With specific reference to the provisions of the new legislation effective April 1, 2019, the statutory and regulatory amendments ostensibly reflect the government's attempt to create a form of "pension for life" which includes the following three elements:

  1. A disabled veteran will have the option to receive the present lump sum disability award in the form of a new Pain and Suffering Compensation benefit representing a monthly payment in the maximum amount of $1,150 per month for life. For those veterans currently in receipt of a disability award, retroactive assessment would potentially apply to produce a reduced monthly payment for life for such veterans. In effect, VAC has simply converted the amount of the lump sum disability award into a form of a lifetime annuity as an option for those disabled veterans who are eligible.
  2. A new Additional Pain and Suffering benefit will essentially replace the Career Impact Allowance (Permanent Impairment Allowance) under the current Veterans Charter, with similar grade levels and monthly payments which reflect a non-taxable non-economic benefit but would be limited in its application to those veterans suffering a "permanent and severe impairment which is creating a barrier to re-establishment in life after service."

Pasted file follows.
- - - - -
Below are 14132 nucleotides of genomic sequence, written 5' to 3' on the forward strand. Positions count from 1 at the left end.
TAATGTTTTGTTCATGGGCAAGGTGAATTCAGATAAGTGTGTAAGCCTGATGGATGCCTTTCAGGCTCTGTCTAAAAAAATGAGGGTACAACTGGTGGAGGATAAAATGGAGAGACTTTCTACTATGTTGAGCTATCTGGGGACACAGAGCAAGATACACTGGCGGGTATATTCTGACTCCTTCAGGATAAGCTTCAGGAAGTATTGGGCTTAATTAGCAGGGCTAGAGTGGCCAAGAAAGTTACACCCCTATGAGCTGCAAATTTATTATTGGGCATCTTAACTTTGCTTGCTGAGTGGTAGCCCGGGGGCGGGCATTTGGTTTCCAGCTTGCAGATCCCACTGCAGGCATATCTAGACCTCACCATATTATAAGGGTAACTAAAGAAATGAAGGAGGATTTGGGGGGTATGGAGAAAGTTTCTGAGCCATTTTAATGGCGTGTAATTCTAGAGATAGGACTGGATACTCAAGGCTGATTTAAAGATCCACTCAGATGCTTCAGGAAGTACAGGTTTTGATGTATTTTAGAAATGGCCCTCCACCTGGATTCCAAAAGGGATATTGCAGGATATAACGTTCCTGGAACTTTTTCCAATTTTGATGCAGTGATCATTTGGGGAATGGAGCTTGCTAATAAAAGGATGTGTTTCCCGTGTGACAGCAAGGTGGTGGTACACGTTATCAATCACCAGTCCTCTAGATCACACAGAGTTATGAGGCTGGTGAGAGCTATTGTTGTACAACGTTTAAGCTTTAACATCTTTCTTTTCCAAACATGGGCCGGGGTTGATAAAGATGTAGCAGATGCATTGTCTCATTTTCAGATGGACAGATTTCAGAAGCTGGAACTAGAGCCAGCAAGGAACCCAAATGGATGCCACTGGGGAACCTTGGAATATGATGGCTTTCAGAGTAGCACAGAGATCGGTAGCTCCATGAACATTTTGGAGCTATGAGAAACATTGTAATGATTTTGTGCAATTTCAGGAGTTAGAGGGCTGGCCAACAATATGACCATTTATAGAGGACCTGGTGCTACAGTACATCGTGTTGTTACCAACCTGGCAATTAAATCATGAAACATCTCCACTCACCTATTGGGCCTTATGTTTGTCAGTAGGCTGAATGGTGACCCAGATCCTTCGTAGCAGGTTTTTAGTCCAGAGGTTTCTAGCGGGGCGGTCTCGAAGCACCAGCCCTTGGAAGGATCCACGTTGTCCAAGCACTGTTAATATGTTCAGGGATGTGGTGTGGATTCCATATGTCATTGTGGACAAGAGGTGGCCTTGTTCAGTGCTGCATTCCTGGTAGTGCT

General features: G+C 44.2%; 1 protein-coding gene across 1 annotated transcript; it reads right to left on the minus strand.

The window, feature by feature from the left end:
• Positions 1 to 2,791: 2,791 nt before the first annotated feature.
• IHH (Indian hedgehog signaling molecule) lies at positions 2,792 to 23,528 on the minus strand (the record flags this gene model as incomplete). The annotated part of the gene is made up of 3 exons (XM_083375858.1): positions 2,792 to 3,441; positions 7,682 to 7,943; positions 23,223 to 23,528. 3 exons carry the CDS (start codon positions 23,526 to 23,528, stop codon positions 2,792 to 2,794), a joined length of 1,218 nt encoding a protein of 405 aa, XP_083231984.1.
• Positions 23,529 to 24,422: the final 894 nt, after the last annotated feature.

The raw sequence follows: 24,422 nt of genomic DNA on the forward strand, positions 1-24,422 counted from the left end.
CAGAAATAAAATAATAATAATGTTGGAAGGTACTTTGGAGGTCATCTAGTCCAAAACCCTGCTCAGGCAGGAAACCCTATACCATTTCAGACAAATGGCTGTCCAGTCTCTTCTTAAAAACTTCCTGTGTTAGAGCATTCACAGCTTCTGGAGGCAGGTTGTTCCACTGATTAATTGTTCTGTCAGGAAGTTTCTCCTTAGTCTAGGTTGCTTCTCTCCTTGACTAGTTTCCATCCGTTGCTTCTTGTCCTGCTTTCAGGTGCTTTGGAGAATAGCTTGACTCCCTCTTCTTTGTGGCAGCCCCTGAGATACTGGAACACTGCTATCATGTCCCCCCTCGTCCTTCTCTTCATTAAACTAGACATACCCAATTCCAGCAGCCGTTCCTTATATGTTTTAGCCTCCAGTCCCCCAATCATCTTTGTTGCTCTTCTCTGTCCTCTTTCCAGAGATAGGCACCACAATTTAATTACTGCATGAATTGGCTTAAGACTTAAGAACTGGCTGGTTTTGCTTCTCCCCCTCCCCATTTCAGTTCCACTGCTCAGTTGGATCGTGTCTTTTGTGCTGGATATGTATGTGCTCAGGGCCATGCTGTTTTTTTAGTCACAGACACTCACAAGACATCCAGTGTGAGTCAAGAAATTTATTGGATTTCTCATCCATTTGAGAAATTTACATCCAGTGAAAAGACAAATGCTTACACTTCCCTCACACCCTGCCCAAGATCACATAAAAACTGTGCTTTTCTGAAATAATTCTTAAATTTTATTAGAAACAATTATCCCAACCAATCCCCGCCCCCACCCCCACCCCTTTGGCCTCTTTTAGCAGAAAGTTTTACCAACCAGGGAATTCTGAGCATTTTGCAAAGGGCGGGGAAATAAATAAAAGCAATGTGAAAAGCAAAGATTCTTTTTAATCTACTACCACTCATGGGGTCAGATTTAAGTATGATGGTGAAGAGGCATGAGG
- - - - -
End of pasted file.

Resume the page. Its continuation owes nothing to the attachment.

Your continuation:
3. A new, consolidated Income Replacement Benefit, which is taxable, would combine four pre-existing benefits (Earnings Loss Benefit, Extended Earnings Loss Benefit, Supplementary Retirement Benefit, and Retirement Income Security Benefit) with a proviso that the IRB would be increased by one per cent every year until the veteran reaches what would have been 20 years of service or age 60, and that any veteran who wishes to join the work force may also earn up to $20,000 from employment before any reduction will be made to their IRB payment. It is not without financial significance that the current Career Impact Allowance and Career Impact Allowance Supplement have been eliminated from the Income Replacement Benefit package.

Although, as per usual, "the devil remains in the details" as to the relevance of these new legislative provisions and amended regulations flowing from Bill C-74 Part 4 to individual disabled veterans, it is readily apparent that only a circumscribed number of seriously disabled veterans and their survivors may benefit from the new legislation when compared to the level of entitlement available under the present New Veterans Charter/Veterans Well-being Act. However, the greater majority of disabled veterans will not be materially impacted by the legislation in that the new benefits under these legislative and regulatory amendments will have limited applicability. In addition, it is self-evident that the financial disparity between the Pension Act and the New Veterans Charter/Veterans Well-being Act will be perpetuated for this significant cohort of disabled veterans in Canada.